Biomimicry as StrategyPosted: June 2, 2011
If biomimicry principles are used to define the criteria of success for a project, whether someone is “trained” in the biomimicry tool and executes it according to the defined methodologies or not, the end result will fit into the broader vision if the project is successful. Conversely, as outlined here, if the tool is applied without criteria of sustainability from the beginning, there is no guarantee biomimicry adds holistic sustainable value to the process. Therefore, a shift (or a balance) must be made from training specific skill sets of “tool application”, to defining clear, measurable criteria that has value to a project’s stakeholders.
For example: Biomimicry as Tool
Eastgate Building in Harare, Zimbabwe, by Mick Pearce Architect and OVE Arup engineering. They were tasked with the challenge of building a large complex in a desert environment without energy sucking air conditioning units. They could have taken any approach to resolve this challenge, and there are many examples of passively cooled buildings that do not take explicit inspiration from nature.
But, Mick was inspired by a documentary by David Attenborough that led his engineering team to develop a solution inspired by the termite mound, which has since become a celebrated icon of biomimicry. It is an excellent case study, they saved an enormous initial cost, continue to achieve enormous energy savings, and the chimney effect of drawing cold air up through a building has sense been replicated and advanced through many different applications.
My point, thank you for being patient, is that the project would not have occurred if the client had not placed those specific demands from the outset. If those demands were not asked for, it is unlikely that the architect chosen would have invested the time, or had the budgeted freedom to explore a termite mound as their source of structural inspiration.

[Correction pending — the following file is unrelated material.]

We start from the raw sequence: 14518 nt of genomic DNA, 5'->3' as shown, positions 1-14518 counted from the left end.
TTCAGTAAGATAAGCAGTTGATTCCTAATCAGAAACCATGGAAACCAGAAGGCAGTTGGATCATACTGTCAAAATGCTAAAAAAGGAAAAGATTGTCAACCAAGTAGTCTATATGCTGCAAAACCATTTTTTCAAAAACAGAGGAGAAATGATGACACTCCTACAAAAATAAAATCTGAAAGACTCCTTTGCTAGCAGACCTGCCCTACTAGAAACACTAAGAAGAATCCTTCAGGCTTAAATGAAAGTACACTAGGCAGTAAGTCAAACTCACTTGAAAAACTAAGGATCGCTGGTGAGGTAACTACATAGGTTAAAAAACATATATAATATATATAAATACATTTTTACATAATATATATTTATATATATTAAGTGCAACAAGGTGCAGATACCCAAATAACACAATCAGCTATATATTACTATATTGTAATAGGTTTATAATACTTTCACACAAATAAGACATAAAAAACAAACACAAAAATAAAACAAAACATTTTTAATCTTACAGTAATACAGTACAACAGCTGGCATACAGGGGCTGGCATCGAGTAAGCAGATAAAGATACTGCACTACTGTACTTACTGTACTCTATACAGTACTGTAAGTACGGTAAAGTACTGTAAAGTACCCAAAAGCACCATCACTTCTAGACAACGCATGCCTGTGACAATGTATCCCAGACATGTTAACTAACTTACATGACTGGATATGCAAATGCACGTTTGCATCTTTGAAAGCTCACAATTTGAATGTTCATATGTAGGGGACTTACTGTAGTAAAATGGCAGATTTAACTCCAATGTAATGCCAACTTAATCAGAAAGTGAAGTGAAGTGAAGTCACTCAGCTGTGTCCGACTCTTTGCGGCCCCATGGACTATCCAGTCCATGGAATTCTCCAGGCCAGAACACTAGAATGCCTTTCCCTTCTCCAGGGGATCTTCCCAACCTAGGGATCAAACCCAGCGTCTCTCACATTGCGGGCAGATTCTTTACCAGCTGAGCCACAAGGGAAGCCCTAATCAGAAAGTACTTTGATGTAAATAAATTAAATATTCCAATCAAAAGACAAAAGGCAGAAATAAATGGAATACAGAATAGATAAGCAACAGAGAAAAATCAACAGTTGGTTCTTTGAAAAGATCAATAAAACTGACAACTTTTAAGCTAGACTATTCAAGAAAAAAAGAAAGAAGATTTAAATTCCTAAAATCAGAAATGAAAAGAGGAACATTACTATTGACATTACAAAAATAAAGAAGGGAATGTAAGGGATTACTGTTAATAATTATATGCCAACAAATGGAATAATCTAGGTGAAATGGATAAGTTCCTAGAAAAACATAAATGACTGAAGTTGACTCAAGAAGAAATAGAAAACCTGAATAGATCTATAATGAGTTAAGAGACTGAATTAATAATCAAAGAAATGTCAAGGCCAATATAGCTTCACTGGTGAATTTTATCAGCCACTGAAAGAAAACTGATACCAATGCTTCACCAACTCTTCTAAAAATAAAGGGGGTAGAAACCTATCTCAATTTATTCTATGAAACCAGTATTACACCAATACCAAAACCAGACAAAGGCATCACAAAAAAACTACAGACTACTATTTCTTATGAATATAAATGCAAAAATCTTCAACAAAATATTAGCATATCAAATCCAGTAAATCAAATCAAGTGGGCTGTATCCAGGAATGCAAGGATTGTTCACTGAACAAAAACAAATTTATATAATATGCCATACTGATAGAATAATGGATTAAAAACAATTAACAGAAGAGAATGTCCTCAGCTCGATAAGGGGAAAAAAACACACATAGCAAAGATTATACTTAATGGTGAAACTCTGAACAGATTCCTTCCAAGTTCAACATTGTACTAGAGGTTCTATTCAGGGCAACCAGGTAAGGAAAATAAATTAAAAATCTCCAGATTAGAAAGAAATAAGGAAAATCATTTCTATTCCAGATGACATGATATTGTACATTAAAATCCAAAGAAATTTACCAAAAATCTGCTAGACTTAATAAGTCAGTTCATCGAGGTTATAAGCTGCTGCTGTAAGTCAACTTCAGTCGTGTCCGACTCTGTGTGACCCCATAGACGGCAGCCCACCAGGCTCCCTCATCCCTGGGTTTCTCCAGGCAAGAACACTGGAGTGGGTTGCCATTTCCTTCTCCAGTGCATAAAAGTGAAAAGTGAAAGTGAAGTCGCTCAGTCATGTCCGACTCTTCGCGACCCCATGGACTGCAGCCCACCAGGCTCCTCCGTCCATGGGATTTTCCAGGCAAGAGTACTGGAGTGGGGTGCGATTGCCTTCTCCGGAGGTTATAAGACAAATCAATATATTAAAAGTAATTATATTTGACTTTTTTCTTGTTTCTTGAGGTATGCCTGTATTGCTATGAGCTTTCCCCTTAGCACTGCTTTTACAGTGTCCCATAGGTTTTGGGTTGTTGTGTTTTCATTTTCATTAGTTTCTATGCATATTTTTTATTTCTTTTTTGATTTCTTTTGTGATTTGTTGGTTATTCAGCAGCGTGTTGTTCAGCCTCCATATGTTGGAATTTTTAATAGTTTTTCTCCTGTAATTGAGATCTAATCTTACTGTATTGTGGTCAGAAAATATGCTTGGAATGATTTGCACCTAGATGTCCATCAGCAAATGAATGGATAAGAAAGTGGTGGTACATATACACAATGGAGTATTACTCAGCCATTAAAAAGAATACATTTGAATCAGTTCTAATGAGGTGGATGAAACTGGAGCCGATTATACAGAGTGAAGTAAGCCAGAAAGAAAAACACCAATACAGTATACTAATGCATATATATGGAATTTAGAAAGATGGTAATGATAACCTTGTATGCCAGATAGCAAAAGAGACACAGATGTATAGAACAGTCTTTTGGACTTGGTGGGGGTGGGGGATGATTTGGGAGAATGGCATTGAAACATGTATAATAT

For the sustainable results desired, the criteria must be built in from the beginning.
The question therefore becomes: what are these guiding principles that can be woven into a project from the beginning?
Biomimicry as Strategy.
The thought leaders of biomimicry have developed an ongoing and ever refined list of what’s being called “life’s principles”. Janine first wrote a list at the end of her wonderful book, and it has since adapted and evolved into a variety of different formats. Apologies for the lack of detail, but I’m not sure which format of the principles I am allowed to post online, so more specifics are to come in the future, but for those not in the know, Life’s Principles are enormous guiding insights into what occurs in nature. Large principles include: life adapts and evolves, uses local resources, builds from the bottom up, is resilient and interdependent, amongst other things.
They are, in essence, wonderful and challenging sources of inspiration. They set the “vision” of biomimicry. But to become design criteria that can be woven into a project, work needs to be done to define specifics and metrics that would make it measurable and definable to work within an innovation process.
Ecological Performance Specifications and Genius of Place.
In the development of criteria, architecture and urban planning is pioneering the most forward moment, in large part due to the strategic partnership between the Biomimicry Guild and HOK one of the world’s largest architecture firms. On projects biologists have been studying the ecological services of a specific place and defined hard metrics of key services such as; water flow, nutrient flow, carbon cycling, and biodiversity. These are then defined with clear metrics and written into the design brief.
Everyone then involved in the project, whether they are part of the biomimicry vision or not are going to work towards the end result simply by executing on the project requirements. HOK has since spun off a separate entity to solely focus on the development of Life’s Principles into specifications to be applied to site specific projects. Called F.I.T. (fully integrated thinking), it is a very promising and ambitious project.
Architecture makes sense at this level, because it is so rooted to place, and the disconnects between human practice and biology is so apparent. Architecture looks the same in Dubai as Singapore, but the organisms adapted to the habitat are clearly different. But…
What biomimicry criteria will emerge for other disciplines?
To be continued…